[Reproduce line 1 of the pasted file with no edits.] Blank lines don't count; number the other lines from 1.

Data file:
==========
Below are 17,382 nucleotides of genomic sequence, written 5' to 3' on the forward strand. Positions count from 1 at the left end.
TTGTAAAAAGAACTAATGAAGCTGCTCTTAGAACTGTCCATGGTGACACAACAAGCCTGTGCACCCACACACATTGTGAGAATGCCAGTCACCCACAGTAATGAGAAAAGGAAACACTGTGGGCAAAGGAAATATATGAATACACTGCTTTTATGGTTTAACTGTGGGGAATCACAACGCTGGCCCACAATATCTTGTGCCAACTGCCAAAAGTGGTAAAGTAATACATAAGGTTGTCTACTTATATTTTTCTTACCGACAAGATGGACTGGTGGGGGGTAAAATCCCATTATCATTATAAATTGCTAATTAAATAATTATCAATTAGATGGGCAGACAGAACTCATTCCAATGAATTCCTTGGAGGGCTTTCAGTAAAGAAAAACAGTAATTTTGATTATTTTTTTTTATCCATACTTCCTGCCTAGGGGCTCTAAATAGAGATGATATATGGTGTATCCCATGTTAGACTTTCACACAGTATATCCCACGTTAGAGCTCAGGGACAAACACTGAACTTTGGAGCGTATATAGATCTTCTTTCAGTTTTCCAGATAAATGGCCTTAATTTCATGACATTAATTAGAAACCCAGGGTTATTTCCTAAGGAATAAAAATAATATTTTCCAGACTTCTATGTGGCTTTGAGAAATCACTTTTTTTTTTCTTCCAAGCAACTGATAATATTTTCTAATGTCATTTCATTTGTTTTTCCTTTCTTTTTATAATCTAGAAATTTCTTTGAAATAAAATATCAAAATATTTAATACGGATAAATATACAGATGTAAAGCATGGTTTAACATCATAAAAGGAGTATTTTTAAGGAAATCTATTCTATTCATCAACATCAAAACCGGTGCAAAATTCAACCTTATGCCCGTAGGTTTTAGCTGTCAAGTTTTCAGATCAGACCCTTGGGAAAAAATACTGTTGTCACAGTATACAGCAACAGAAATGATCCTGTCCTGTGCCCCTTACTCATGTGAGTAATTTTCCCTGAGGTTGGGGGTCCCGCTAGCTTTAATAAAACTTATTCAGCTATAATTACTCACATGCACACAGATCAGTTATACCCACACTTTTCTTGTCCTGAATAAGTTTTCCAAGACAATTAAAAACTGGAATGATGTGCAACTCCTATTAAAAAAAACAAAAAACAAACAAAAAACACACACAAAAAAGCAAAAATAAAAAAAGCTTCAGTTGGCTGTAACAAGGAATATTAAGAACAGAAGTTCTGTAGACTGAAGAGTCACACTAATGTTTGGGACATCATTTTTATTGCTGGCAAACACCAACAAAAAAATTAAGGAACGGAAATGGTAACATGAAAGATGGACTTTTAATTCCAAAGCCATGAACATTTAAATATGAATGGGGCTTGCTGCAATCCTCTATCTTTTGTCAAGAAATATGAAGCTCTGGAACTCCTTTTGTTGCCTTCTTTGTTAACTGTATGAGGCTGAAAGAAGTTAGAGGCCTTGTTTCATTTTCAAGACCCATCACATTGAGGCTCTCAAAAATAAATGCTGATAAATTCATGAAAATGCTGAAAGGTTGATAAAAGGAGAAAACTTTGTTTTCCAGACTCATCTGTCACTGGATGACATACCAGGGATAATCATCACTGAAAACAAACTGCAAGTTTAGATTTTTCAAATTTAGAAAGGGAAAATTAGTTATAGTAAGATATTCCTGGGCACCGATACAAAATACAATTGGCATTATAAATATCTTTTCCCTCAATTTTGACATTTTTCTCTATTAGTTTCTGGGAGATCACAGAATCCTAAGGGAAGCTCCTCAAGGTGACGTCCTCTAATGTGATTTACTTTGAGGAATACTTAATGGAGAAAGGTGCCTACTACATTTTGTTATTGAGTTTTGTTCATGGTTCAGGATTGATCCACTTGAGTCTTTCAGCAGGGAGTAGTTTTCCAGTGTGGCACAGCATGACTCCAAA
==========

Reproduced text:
Below are 17,382 nucleotides of genomic sequence, written 5' to 3' on the forward strand. Positions count from 1 at the left end.